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Down These Mean Streets Paperback


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Product Details

  • Paperback: 352 pages
  • Publisher: Vintage; Reprint edition (November 25, 1997)
  • Language: English
  • ISBN-10: 0679781420
  • ISBN-13: 978-0679781424
  • Product Dimensions: 8 x 5.3 x 0.8 inches
  • Shipping Weight: 9.6 ounces (View shipping rates and policies)
  • Average Customer Review: 4.8 out of 5 stars  See all reviews (74 customer reviews)
  • Amazon Best Sellers Rank: #43,628 in Books (See Top 100 in Books)

Editorial Reviews

Amazon.com Review

The 30th anniversary edition of this classic memoir about growing up in Spanish Harlem includes an afterword reminding us that its streets are even meaner now, thanks to crack cocaine and the dismantling of government poverty programs. As a dark-skinned Puerto Rican, born in 1928, Piri Thomas faced with painful immediacy the absurd contradictions of America's racial attitudes (among people of all colors) in a time of wrenching social change. Three decades have not dimmed the luster of his jazzy prose, rich in Hispanic rhythms and beat-generation slang.

Review

"Piri Thomas describes the passionate, painful search to validate his manhood...He has done it all in Harlem's mean streets and gone on from machismo to manhood, acquiring during the journey an understanding of man."--The Nation

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Customer Reviews

4.8 out of 5 stars
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Picking up this book up again and reading it was like experiencing it for the first time.
Helen Velazquez
I recommend this book to everyone not only latino but anyone with an open mind and wants to learns from the experience of others.
Irisita
As a Puerto Rican male growing up in the Bronx, I could certainly relate to much of what Piri Thomas was describing.
"rcurbel"

Most Helpful Customer Reviews

48 of 50 people found the following review helpful By Knyte on July 23, 2000
Format: Paperback
I first heard this man, Mr. Piri Thomas, speak in the spring of 1993 at Cal State University at Hayward. I was so moved (as a high school student) that I had our school (California High School) invite him to speak at our "Free Your Mind" day on June 4th, 1993. I loved his poetic 'realness' - and it was the first time I felt really empowered as a person of color living in a largely suburban environment.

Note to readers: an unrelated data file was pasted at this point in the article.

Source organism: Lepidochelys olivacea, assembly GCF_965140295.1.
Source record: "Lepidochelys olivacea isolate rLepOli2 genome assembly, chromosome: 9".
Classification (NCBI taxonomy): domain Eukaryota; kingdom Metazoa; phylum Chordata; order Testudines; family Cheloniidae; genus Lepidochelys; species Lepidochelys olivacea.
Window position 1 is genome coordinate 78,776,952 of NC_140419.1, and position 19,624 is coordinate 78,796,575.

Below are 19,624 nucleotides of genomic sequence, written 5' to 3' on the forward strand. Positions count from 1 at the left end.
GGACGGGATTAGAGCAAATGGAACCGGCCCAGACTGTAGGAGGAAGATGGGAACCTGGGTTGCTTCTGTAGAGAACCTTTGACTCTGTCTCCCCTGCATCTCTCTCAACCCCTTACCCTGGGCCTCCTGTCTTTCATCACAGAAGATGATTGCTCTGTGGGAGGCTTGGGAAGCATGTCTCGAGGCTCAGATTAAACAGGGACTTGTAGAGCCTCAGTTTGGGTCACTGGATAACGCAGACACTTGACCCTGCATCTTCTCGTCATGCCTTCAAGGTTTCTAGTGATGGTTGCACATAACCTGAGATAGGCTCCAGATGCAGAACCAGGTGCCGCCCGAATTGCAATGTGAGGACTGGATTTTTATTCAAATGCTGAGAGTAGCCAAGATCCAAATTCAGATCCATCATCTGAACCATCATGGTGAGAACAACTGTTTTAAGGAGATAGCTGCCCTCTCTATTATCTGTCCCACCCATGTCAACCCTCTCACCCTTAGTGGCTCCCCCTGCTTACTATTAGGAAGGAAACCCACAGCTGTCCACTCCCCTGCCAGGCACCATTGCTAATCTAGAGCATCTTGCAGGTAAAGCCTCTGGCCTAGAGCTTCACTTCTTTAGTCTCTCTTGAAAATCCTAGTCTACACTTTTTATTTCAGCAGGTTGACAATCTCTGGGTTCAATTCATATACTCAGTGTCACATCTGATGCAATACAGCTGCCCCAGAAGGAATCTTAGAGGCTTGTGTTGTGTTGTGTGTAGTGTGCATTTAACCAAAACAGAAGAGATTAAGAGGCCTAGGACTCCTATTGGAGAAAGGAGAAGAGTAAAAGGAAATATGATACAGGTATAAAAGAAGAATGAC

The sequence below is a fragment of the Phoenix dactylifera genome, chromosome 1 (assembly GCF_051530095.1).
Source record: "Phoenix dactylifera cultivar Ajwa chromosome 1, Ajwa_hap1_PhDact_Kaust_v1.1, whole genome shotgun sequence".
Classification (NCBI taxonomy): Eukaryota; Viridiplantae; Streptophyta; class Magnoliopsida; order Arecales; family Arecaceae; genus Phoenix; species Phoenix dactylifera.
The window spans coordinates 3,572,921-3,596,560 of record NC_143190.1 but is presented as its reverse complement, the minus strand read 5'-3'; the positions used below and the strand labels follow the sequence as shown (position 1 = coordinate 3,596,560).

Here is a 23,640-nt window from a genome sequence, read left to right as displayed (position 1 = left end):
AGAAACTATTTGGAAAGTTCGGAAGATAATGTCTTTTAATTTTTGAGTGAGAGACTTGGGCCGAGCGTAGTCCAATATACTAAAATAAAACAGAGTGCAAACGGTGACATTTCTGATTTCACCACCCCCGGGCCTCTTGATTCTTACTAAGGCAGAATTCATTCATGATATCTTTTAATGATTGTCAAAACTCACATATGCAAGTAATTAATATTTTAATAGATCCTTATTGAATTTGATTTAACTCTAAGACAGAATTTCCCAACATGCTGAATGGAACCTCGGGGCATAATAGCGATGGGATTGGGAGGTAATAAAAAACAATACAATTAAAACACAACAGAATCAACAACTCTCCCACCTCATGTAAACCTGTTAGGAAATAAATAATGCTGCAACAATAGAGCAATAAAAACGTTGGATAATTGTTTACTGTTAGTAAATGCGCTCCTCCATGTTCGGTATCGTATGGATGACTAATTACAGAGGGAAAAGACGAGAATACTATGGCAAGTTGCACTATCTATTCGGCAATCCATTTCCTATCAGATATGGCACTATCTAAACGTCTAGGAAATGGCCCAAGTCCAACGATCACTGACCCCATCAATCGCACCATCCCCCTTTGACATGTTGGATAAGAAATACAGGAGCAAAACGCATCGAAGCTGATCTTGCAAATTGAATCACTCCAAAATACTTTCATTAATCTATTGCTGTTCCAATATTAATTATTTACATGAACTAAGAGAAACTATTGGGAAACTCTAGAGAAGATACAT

His experience and insight was so raw and so 'real'. In this autobiography, Mr. Thomas addresses issues of racial identity (he was dark skinned, but his brother was lighter skinned/more white looking) and how racism affected him as a Puerto Recan. It describes him growing up in Spanish Harlem, NY, moving down the coast, meeting friends and some crazy situations. I remember him really hitting rock bottom, and then coming out in the end. I always looked forward to reading on.
I read somewhere that R&B singer Brian McKnight considers this his favorite book. That's when I knew I just wasn't being easily impressed. This is an excellent life story, well written, and a must read for anyone interested in the topic of racial identity. Yes, we are all individuals, but we should never deny our heritage...thank you Mr. Piri Thomas. I feel nothing but the deepest respect for you...thanks for your vision, insight and generosity.
Knyte (Trust Me)
P.S. If I could give more than five stars...I would
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25 of 26 people found the following review helpful By Michael J. Mazza HALL OF FAME on April 3, 2003
Format: Paperback
"Down These Mean Streets," by Piri Thomas, tells a story of growing up as a dark-skinned Puerto Rican in New York City. First published in 1967, the book has been re-issued in a 30th anniversary edition with an afterword by the author.
The book opens in 1941, with 12-year old Piri living in New York with his family. The narrative recounts his growth into manhood; we accompany Piri as he gets into fights, uses illegal drugs, becomes a violent criminal, spends time in prison, and experiences conflict within his own family.